The private debt market is a story of growth, evolving from the ashes of the global financial crisis to become an asset class in its own right. AlphaWeek’s Greg Winterton spoke with Craig Reeves, founder of private debt investor Prestige Funds, to learn more about what he sees in the space.

GW: Craig, one of the biggest geopolitical stories right now is energy security. Which sectors lend themselves to supporting this objective, and why is private debt a compelling method of financing?

CR: High gas and electricity prices have now become a major concern and are in the news in the UK. Part of the problem stems from underinvestment and insufficient incentives for the clean energy sector for some time now. We provide loan capital to biogas energy projects across the UK, which are designed to provide farms and rural communities with a clean source of renewable energy. Indeed, we are approaching the point where cities in the UK will be able to generate electricity from the waste they produce. But the funding required for this does not come from commercial banks – it comes from the private loan market.

GW: Still on the ESG theme, there are many potential investments that can support an investor’s ESG mandate. What are some of the other sectors where you see demand for private debt solutions?

CR: Private debt has become a major source of essential funding in the UK for small and medium-sized businesses. These companies are the main employers in the UK. Since 2008 and the financial crisis, it has been increasingly difficult for them to interact with the banking sector. Private loans provide companies with essential and secure lines of capital to finance their growth. During the pandemic, our lending partners have been very active in rolling out government support through our network to businesses that need it most. There is a strong social component here, because this activity contributed to maintaining employment, and still does.

Craig Reeves

GW: At a changing pace, the demand for Shariah-compliant investment solutions from an ever-growing private wealth sector in the Middle East continues apace. What opportunities are Middle Eastern investors interested in and why?

CR: Islamic investors have many of the same criteria as those following a strong ESG mandate. We have seen a growing appetite in the Middle East for a fund that meets Sharia criteria, but can be supported by a portfolio of green energy projects. We summed it up in the launch of our Premium fund Alziraea earlier this year. Islamic investors value the consistent return that renewable energy projects can provide, coupled with the strong social and environmental elements that come with them. Our lending partners were able, in the case of Premium Alziraea, to develop selection criteria for projects likely to satisfy a Sharia specialist.

GW: Part of the private debt talk has been that these products have generated real returns for investors, but given current levels of inflation, that’s often not the case. Everyone is hoping that current inflation levels will recede, but what are some of the concerns you hear from LPs about private debt and what is your response?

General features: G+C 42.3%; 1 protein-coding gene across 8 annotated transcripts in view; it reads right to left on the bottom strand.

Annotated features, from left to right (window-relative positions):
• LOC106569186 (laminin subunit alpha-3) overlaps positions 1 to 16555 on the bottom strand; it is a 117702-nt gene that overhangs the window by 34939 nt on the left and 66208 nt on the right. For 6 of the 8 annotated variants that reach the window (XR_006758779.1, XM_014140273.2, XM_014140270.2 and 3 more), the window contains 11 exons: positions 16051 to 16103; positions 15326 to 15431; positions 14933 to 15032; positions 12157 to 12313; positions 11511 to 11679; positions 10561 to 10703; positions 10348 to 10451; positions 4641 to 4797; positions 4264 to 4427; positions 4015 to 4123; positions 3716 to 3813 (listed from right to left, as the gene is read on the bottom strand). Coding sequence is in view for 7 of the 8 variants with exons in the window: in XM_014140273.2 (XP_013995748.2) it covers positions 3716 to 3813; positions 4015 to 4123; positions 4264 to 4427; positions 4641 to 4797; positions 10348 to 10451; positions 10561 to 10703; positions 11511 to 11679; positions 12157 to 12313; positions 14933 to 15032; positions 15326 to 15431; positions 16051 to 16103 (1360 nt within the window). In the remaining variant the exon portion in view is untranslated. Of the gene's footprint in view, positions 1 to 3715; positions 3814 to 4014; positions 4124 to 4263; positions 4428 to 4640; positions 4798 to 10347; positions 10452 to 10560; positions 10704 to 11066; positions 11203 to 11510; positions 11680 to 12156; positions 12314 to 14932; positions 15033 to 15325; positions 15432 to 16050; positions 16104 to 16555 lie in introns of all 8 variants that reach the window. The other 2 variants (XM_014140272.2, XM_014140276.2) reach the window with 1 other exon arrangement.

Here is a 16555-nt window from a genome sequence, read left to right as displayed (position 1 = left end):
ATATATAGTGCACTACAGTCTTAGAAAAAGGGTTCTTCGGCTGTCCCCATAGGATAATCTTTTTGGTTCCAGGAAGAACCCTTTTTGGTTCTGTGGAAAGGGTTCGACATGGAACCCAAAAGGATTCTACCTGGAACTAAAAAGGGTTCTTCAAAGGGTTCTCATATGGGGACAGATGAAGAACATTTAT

CR: Investors always want higher returns, but that’s also a factor of risk and liquidity. We could probably lend money at 50% per year but the risk would be significantly higher and the ultimate exit could be longer and more complex. Private debt remains an increasingly essential and complementary alternative to traditional bond strategies, but generally with superior risk-adjusted returns and low volatility. We have seen throughout the pandemic and more recently the war-led inflationary environment that many risky assets have become much more volatile and correlated to each other.

GW: Finally, Craig, a private debt bull would say that the asset class has now proven its resilience in the sense that it has now been through two crises – the Covid-19 pandemic and the current geopolitical turmoil – all of which are two still ongoing. What’s the message to LPs who haven’t boarded yet?

CR: Private debt really came out of the 2008 financial crisis; we launched our business then, and the change we saw over the next 15 years was one of the changes in the changing commercial lending landscape. This is partly due to new regulatory requirements imposed on large banks. It has created more opportunities for investors, and private debt has moved from a niche of alternative investment portfolios to a component that ranks alongside infrastructure and private equity in terms of allocations. Investors also continue to seek yield; yes, we have higher inflation, but real returns are still very low. Preqin predicts that the private debt sector will continue to grow and double in size by 2026. This is a very good place for fund managers and investors.

Craig Reeves is Founder at Prestige Fund